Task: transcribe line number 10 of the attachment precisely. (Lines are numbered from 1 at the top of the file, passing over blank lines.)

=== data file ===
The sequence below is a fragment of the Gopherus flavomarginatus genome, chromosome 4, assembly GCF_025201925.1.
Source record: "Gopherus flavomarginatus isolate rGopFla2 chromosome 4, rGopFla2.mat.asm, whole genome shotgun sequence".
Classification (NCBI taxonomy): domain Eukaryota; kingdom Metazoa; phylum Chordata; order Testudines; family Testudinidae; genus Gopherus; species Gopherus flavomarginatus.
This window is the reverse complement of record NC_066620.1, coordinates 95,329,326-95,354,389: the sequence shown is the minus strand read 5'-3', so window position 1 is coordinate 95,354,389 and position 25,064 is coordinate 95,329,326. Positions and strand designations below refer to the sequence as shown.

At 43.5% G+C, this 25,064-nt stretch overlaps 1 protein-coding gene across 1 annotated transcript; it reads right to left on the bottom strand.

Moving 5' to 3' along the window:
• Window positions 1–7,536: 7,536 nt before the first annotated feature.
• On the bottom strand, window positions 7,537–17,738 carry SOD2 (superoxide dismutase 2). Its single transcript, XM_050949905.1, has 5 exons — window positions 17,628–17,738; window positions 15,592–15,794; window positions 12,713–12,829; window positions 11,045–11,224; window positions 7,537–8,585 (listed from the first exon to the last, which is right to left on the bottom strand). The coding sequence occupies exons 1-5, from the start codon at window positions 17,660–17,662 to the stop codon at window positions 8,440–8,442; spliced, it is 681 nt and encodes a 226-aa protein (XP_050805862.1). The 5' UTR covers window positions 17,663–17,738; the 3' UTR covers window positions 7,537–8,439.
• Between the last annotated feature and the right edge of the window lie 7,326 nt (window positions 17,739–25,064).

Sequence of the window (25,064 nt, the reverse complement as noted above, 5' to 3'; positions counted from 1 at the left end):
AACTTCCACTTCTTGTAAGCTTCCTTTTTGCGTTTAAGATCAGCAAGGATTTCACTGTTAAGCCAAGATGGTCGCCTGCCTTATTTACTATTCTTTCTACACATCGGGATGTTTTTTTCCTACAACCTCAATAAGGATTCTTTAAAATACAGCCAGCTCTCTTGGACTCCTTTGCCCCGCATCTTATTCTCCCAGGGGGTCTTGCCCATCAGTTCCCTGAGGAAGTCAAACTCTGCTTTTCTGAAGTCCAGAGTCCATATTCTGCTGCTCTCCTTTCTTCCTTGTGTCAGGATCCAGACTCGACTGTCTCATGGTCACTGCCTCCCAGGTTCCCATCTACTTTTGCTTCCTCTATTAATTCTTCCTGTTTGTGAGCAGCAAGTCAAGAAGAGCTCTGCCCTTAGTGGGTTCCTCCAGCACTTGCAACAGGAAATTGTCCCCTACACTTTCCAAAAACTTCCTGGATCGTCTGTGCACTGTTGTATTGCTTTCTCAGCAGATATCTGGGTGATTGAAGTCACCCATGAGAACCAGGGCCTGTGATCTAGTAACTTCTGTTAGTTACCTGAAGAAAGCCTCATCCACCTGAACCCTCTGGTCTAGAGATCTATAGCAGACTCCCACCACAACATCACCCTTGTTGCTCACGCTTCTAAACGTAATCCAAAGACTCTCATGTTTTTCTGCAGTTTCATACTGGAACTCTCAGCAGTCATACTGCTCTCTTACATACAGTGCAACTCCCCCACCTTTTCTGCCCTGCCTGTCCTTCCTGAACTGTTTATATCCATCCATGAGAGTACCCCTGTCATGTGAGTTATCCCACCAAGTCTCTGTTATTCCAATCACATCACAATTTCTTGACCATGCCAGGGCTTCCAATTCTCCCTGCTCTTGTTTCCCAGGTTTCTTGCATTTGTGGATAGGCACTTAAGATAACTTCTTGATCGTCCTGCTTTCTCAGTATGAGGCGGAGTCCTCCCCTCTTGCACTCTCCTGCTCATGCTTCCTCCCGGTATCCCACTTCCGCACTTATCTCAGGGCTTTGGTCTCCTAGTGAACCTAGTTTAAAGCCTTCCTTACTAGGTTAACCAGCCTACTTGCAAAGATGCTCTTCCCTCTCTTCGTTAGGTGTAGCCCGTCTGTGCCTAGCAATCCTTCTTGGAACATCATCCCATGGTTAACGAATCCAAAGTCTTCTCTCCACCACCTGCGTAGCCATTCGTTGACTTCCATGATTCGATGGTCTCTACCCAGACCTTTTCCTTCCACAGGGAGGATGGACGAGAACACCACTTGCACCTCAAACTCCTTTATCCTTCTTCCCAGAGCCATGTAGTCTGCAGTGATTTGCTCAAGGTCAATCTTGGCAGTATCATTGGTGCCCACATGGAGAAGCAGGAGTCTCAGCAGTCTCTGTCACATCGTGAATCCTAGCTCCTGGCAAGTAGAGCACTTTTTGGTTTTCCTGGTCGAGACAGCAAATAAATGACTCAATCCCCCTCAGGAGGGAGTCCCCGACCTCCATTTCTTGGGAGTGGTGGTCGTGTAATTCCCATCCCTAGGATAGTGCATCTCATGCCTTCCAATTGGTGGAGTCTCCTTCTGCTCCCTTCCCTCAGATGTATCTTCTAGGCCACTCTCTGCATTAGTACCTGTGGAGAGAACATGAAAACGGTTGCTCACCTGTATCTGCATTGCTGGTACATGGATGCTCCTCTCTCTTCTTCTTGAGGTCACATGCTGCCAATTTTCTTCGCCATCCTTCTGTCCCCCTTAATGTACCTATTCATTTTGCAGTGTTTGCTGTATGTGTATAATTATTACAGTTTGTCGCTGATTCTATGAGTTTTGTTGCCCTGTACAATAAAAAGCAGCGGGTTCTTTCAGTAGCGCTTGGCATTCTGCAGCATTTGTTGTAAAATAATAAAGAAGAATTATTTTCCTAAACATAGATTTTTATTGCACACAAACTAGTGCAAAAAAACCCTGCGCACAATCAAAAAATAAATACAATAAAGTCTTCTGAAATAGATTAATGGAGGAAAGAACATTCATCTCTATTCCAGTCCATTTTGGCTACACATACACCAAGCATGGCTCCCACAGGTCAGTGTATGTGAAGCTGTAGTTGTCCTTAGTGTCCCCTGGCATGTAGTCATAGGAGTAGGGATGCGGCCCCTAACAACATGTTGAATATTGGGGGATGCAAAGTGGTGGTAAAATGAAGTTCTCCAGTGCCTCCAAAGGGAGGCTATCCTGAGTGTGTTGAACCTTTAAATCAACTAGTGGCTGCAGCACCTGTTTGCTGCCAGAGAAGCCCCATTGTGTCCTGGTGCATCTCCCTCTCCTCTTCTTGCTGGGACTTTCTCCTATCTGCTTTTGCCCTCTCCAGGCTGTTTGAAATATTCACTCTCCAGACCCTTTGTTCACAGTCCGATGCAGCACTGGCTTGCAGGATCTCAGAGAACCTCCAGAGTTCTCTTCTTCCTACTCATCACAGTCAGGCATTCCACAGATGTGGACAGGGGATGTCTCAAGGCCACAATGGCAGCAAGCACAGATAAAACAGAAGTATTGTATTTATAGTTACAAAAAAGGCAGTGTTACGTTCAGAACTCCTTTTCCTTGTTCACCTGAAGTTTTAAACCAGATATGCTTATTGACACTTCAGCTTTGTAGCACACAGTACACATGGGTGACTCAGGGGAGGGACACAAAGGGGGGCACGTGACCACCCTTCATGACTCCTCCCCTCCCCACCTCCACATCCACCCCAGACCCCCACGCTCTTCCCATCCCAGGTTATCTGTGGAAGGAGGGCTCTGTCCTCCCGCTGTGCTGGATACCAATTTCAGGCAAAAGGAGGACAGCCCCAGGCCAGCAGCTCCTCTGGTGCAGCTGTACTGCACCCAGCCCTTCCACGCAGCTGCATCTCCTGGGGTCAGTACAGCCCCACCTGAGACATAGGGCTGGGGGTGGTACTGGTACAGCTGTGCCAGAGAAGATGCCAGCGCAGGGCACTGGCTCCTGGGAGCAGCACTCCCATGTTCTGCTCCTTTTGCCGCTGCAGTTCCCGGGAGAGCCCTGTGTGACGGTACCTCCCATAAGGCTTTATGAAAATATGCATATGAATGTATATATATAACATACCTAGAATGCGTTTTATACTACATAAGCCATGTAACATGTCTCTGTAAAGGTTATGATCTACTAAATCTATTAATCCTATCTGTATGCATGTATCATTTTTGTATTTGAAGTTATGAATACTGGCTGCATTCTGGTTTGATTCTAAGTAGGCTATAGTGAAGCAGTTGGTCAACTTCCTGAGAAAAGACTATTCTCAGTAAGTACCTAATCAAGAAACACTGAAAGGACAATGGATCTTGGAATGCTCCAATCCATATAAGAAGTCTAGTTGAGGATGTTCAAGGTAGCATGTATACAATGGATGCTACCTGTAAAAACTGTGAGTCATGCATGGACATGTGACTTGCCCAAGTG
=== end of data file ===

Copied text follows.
Sequence of the window (25,064 nt, the reverse complement as noted above, 5' to 3'; positions counted from 1 at the left end):